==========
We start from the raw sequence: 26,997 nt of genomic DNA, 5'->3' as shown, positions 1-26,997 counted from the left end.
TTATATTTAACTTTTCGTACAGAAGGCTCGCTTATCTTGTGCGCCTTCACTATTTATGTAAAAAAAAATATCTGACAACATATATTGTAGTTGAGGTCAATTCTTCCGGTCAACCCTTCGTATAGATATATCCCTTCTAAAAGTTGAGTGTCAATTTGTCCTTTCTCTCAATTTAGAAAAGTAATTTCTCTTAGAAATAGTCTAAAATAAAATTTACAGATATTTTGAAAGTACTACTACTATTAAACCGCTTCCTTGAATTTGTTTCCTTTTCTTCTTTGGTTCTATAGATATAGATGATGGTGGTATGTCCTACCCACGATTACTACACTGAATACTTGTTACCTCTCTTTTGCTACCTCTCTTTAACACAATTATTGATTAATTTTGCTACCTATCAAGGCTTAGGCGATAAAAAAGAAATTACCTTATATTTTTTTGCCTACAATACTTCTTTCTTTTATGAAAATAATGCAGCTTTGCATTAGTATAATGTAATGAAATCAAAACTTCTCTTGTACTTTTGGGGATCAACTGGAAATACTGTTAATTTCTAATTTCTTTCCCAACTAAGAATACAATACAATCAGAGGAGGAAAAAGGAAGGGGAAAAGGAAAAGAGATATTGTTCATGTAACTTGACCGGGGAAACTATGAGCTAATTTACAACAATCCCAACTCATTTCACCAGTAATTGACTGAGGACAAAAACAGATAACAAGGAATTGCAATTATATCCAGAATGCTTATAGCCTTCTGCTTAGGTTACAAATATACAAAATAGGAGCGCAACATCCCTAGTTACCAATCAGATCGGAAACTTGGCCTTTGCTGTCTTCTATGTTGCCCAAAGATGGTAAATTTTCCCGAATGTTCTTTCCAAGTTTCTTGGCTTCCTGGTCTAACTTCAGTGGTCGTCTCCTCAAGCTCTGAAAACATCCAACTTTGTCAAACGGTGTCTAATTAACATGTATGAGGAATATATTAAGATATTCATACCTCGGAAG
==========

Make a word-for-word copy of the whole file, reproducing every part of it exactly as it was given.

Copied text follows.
We start from the raw sequence: 26,997 nt of genomic DNA, 5'->3' as shown, positions 1-26,997 counted from the left end.
TTATATTTAACTTTTCGTACAGAAGGCTCGCTTATCTTGTGCGCCTTCACTATTTATGTAAAAAAAAATATCTGACAACATATATTGTAGTTGAGGTCAATTCTTCCGGTCAACCCTTCGTATAGATATATCCCTTCTAAAAGTTGAGTGTCAATTTGTCCTTTCTCTCAATTTAGAAAAGTAATTTCTCTTAGAAATAGTCTAAAATAAAATTTACAGATATTTTGAAAGTACTACTACTATTAAACCGCTTCCTTGAATTTGTTTCCTTTTCTTCTTTGGTTCTATAGATATAGATGATGGTGGTATGTCCTACCCACGATTACTACACTGAATACTTGTTACCTCTCTTTTGCTACCTCTCTTTAACACAATTATTGATTAATTTTGCTACCTATCAAGGCTTAGGCGATAAAAAAGAAATTACCTTATATTTTTTTGCCTACAATACTTCTTTCTTTTATGAAAATAATGCAGCTTTGCATTAGTATAATGTAATGAAATCAAAACTTCTCTTGTACTTTTGGGGATCAACTGGAAATACTGTTAATTTCTAATTTCTTTCCCAACTAAGAATACAATACAATCAGAGGAGGAAAAAGGAAGGGGAAAAGGAAAAGAGATATTGTTCATGTAACTTGACCGGGGAAACTATGAGCTAATTTACAACAATCCCAACTCATTTCACCAGTAATTGACTGAGGACAAAAACAGATAACAAGGAATTGCAATTATATCCAGAATGCTTATAGCCTTCTGCTTAGGTTACAAATATACAAAATAGGAGCGCAACATCCCTAGTTACCAATCAGATCGGAAACTTGGCCTTTGCTGTCTTCTATGTTGCCCAAAGATGGTAAATTTTCCCGAATGTTCTTTCCAAGTTTCTTGGCTTCCTGGTCTAACTTCAGTGGTCGTCTCCTCAAGCTCTGAAAACATCCAACTTTGTCAAACGGTGTCTAATTAACATGTATGAGGAATATATTAAGATATTCATACCTCGGAAG